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Robert Sienkiewicz, Assistant Center Chief for Longitudinal Employer-Household Dynamics (LEHD) reports:

The LEHD program has launched its new URL The LEHD program is part of the Center for Economic Studies, which is in the Research and Methodology Directorate.

“We wanted to make sure that the LEHD website is easily accessible to both our state partners and the general public,” said Robert Sienkiewicz, Assistant Center Chief for LEHD. “Our relationships are important and introducing our new URL is one way we stay connected,” he added.

The new Web address is also easily accessible from the U.S. Census Bureau homepage at Click on the Business tab at the top of the page and arrow over to Local Employment Dynamics under Popular Resources. Users will automatically be redirected to the new link until, September 3, 2012 (Labor Day). Therefore, we would like to encourage our users to bookmark

If you have any questions, please do not hesitate to contact us at

The “Bureau of Labor Statistics: Occupational Outlook Handbook Webinar” was held on May 23, 2012.  You can now obtain 1) the PowerPoint presentation, Webinar recording and transcript, plus 2) links to the Occupational Outlook Handbook itself and the news release announcing it, and 3) answers to the questions not provided during the session itself (including a number of valuable sources) at

The Workforce Data Quality Initiative

The U.S. Department of Labor (DOL) will launch the Workforce Data Quality Initiative (WDQI) to fund development of state workforce longitudinal databases– a joint undertaking with U.S. Department of Education that will build on what Education has already put in place to encourage the development of state education and workforce longitudinal administrative databases.

Goals of the WDQI

The Department’s main goal is to help the state workforce agencies build and use workforce longitudinal administrative data bases that can:

    • Link workforce data at the individual level through data-sharing partnerships among state agencies.
    • Link workforce databases to state education longitudinal administrative data to gain a more complete picture of pre-K-20 education and state workforce systems and how they complement each other.
    • Improve the quality and breadth of the data in workforce data systems.
    • Provide an opportunity for data analysis to better assess and evaluate how workforce programs are performing.
    • Provide user-friendly information to consumers to help them select the training and education programs that best suit their needs.


Description of Workforce Data


Workforce data refers to the individual-level, administrative data collected by the entire workforce system including:

    • Unemployment Insurance (UI) wage records.  Data from these wage records include individual-level employment status, earnings and general demographic data. 
    • Data collected on individual UI benefits claims and payments
    • Data on participation in the Workforce Investment Act and Employment Service programs.
    • Data on Federal civilian and military employees from the Federal Employment Data Exchange System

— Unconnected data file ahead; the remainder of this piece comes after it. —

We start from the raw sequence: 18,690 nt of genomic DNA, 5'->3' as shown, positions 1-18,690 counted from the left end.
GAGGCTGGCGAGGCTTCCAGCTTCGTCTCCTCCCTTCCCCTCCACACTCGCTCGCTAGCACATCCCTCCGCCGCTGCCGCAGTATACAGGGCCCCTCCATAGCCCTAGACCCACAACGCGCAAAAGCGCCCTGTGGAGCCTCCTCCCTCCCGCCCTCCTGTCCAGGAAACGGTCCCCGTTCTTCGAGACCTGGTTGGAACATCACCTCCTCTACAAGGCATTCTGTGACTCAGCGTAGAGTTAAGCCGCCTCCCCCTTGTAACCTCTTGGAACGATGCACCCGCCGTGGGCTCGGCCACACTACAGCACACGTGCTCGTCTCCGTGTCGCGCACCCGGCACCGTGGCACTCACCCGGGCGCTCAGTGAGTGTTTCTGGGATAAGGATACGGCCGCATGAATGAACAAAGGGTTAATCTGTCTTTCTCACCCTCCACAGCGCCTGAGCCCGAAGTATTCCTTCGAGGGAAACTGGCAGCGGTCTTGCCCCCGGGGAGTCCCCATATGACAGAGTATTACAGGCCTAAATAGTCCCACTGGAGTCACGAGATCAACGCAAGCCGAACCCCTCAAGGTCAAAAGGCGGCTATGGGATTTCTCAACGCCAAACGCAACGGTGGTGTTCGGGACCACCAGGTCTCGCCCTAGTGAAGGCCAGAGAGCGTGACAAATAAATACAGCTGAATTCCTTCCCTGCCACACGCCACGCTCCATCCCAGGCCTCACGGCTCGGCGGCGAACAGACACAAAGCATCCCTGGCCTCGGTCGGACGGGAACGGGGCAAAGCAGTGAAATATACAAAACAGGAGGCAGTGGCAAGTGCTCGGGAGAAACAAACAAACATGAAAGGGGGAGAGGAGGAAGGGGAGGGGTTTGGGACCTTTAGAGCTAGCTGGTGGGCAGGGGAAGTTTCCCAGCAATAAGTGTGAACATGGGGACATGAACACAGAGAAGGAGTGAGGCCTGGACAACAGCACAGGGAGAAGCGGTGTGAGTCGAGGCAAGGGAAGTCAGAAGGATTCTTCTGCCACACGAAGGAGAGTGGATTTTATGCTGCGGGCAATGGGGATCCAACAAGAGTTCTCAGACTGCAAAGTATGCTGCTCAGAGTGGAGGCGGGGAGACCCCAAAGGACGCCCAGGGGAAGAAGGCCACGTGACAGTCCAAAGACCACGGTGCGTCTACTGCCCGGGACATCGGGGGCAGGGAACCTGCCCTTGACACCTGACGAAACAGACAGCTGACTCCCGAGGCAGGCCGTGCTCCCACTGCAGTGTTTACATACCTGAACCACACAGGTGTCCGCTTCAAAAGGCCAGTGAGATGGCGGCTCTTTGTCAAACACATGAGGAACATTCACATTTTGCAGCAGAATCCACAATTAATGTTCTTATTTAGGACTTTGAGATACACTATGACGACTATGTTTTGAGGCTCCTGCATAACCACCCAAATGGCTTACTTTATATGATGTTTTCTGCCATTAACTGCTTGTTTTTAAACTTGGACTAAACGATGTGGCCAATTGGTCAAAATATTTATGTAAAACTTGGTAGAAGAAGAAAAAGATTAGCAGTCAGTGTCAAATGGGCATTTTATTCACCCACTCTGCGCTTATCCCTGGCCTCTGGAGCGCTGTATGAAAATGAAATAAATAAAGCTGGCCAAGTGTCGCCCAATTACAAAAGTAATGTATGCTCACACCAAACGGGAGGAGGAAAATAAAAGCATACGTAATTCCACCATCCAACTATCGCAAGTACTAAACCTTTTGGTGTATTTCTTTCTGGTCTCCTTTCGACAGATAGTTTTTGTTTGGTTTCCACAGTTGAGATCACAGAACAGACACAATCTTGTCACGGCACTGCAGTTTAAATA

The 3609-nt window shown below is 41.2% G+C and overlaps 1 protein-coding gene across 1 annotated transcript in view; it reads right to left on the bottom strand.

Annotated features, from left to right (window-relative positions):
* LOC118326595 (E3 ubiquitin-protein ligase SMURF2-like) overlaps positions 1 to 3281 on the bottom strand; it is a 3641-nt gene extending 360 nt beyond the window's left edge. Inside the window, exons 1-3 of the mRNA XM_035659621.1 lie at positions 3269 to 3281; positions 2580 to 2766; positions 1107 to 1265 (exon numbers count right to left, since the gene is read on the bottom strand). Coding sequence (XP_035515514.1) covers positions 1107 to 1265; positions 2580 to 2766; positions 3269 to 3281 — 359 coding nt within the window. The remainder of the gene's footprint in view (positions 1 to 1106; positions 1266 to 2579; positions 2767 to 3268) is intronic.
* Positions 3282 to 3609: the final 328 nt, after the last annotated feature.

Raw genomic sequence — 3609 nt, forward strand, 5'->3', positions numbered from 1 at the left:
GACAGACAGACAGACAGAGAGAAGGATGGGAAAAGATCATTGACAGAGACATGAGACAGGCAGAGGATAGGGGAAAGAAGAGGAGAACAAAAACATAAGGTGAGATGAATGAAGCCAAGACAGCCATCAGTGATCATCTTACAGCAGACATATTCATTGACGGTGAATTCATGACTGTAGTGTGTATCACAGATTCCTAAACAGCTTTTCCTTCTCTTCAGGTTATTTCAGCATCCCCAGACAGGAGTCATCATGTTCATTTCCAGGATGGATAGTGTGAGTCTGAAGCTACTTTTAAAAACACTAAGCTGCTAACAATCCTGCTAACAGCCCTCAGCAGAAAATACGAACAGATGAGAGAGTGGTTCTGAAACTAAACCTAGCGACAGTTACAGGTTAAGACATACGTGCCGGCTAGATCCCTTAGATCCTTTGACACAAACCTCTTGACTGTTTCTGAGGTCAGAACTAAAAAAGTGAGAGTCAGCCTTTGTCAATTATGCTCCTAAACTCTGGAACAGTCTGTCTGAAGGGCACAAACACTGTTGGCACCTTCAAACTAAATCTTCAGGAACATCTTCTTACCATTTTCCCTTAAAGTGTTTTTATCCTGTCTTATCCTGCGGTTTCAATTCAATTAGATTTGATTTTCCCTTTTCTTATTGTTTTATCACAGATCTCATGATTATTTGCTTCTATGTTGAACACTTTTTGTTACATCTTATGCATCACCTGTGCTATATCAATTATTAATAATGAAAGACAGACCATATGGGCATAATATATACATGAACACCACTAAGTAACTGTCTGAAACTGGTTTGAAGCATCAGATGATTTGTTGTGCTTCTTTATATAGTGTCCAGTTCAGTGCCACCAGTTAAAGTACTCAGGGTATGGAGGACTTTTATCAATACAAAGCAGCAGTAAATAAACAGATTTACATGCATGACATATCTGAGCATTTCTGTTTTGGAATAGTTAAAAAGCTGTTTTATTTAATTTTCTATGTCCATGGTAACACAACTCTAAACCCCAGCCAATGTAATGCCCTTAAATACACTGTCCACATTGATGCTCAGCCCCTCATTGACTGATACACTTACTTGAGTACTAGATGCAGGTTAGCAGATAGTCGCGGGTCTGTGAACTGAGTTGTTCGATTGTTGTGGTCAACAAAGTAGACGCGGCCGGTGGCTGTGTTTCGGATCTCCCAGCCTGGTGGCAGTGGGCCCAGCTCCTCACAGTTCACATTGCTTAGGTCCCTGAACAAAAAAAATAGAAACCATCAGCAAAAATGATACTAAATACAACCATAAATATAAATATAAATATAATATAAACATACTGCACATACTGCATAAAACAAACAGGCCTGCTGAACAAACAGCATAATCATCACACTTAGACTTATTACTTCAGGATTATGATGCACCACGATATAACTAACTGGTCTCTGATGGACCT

• A variety of data gathered through programs such as Registered Apprenticeship, Trade Adjustment Assistance, and Vocational Rehabilitation.


Collecting these and other data sources longitudinally gives a comprehensive picture of workers throughout their careers. Through simple analysis, these data can show us the relationship between education and training programs, as well as the additional contribution of the provision of other employment services.

By tracking available individual data on a continuum from pre-K-20 education to entry into and through the labor force and into the workforce system, we can gain critical new insights into both our workforce system and our education system. 

Statewide Longitudinal Data Systems (SLDS) P-20W Conference

The United States Department of Education’s Annual SLDS P-20W Best Practice Conference will take place October 29-31, 2012. We are excited to once again include early childhood, postsecondary partners, and workforce representatives, to join in the discussions. Grantees are required to attend.  For more information, contact Kate Louton at


On April 26, 2012 the U.S. Employment and Training Administration (ETA) hosted a Webinar highlighting  the U.S. Bureau of Labor Statistics (BLS) results from its  first green jobs survey, on green goods and services, defined as goods and services produced by an establishment that benefit the environment or conserve natural resources.  This is the first U.S. national survey to attempt to ascertain information on green jobs (data issued to date from various sources have been estimates). The survey provided information on the detailed industries where green jobs occur, state-specific data, and information on green jobs in the private sector as well as all three levels of government.


See this link ( for the following information.


1.       The recording, transcript of the recording, and the PowerPoint presentation.

2.       Key green jobs links from BLS and ETA.

3.       An extract from ETA’s Guide to State and Local Workforce Data, showing the green jobs entry.


This Wiki seeks to identify the top 20 questions business customers ask the LMI and workforce and economic development systems.  Based on my many years of experience in the workforce development system, What I Know Is the following question identified on the WIki page are of greatest interest to businesses:   Go to:  and weigh in!

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